Skip to main content

Statements and speeches Office of the High Commissioner for Human Rights

Civil society and civilians must be protected in “harrowing” Gaza conflict

03 April 2024

Delivered by

Nada Al-Nashif, Deputy High Commissioner


Opening of the 2024 Conference of civil society organisations working on the question of Palestine



Ambassador Cheikh Niang,
Ladies and Gentlemen,

It is my honour to open the 2024 Conference of Civil Society Organisations working on the Question of Palestine – titled “Building Bridges with International Civil Society to Address the Ongoing Nakba” – and organised by the United Nations Committee on the Exercise of the Inalienable Rights of the Palestinian People.

This event takes place in a harrowing context of unprecedented devastation.

The killing of seven aid workers of World Central Kitchen from multiple Israeli airstrikes on Monday evening was not an isolated incident. As of 20 March, at least 196 humanitarians, including at least 175 UN workers, had been killed in the Occupied Palestinian Territory since October 2023. This is nearly three times the death toll recorded in any single conflict in a full year (as per the statement of the UN Humanitarian Coordinator for OPT). As a result of attacks on hospitals and medical personnel and the sustained interference with humanitarian assistance, Palestinians in Gaza are dying of disease and hunger, if they are not killed by bombs.

Almost half a year has passed since the violent attacks of 7 and 8 October by Al-Qassam and other Palestinian armed groups, including horrific attacks on civilians, which resulted in the killing of nearly 1,200 Israeli and foreign citizens, injuries to over 5,000 others, with reports of torture and sexual violence, and the abduction of over 230 hostages into Gaza, of which around 130 hostages remain captive to date. These violations amount to crimes under international law.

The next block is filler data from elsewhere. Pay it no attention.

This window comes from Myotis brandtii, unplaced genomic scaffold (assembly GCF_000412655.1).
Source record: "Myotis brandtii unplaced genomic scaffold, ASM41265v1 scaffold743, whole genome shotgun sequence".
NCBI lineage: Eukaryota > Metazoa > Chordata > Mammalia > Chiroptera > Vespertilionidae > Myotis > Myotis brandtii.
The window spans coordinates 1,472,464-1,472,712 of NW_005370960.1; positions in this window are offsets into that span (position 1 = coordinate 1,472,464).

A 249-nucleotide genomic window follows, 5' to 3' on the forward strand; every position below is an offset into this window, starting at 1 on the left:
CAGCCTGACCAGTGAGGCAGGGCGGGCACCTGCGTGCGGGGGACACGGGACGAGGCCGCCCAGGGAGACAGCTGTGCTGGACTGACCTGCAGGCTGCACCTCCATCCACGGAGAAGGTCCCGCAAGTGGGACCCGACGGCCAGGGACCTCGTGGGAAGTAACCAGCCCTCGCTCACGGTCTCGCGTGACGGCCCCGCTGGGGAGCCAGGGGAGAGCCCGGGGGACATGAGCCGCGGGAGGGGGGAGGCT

The Israeli military response in Gaza has been brutal, and there is growing evidence of the systematic violation of international humanitarian law, including the commission of war crimes and possibly other atrocity crimes. Indeed, Israel’s choices of methods and means of conducting hostilities has led to a horrific human toll, with over 100,000 Palestinians killed or wounded in Gaza – a staggering five percent of the whole population, in majority women and children. At least 17,000 children are orphaned or separated from their families, and all the child survivors in Gaza will carry life-long scars of physical and emotional trauma.

Israel’s bombardment has flattened entire residential areas and the large-scale destruction of critical civilian infrastructure has rendered many parts of Gaza effectively uninhabitable. Around 1.7 million persons have been displaced, many times over, as they move with the elusive hope of finding a safe place. Many civilian infrastructures such as hospitals, schools, places of worship, all protected under international law, have been completely destroyed. The two-week siege on Al Shifa that recently ended has reportedly caused massive destruction, killings, and injuries. Hundreds have been allegedly detained. OHCHR OPT is in the process of gathering more information on this. This is just one of several examples of massive destruction, death and suffering.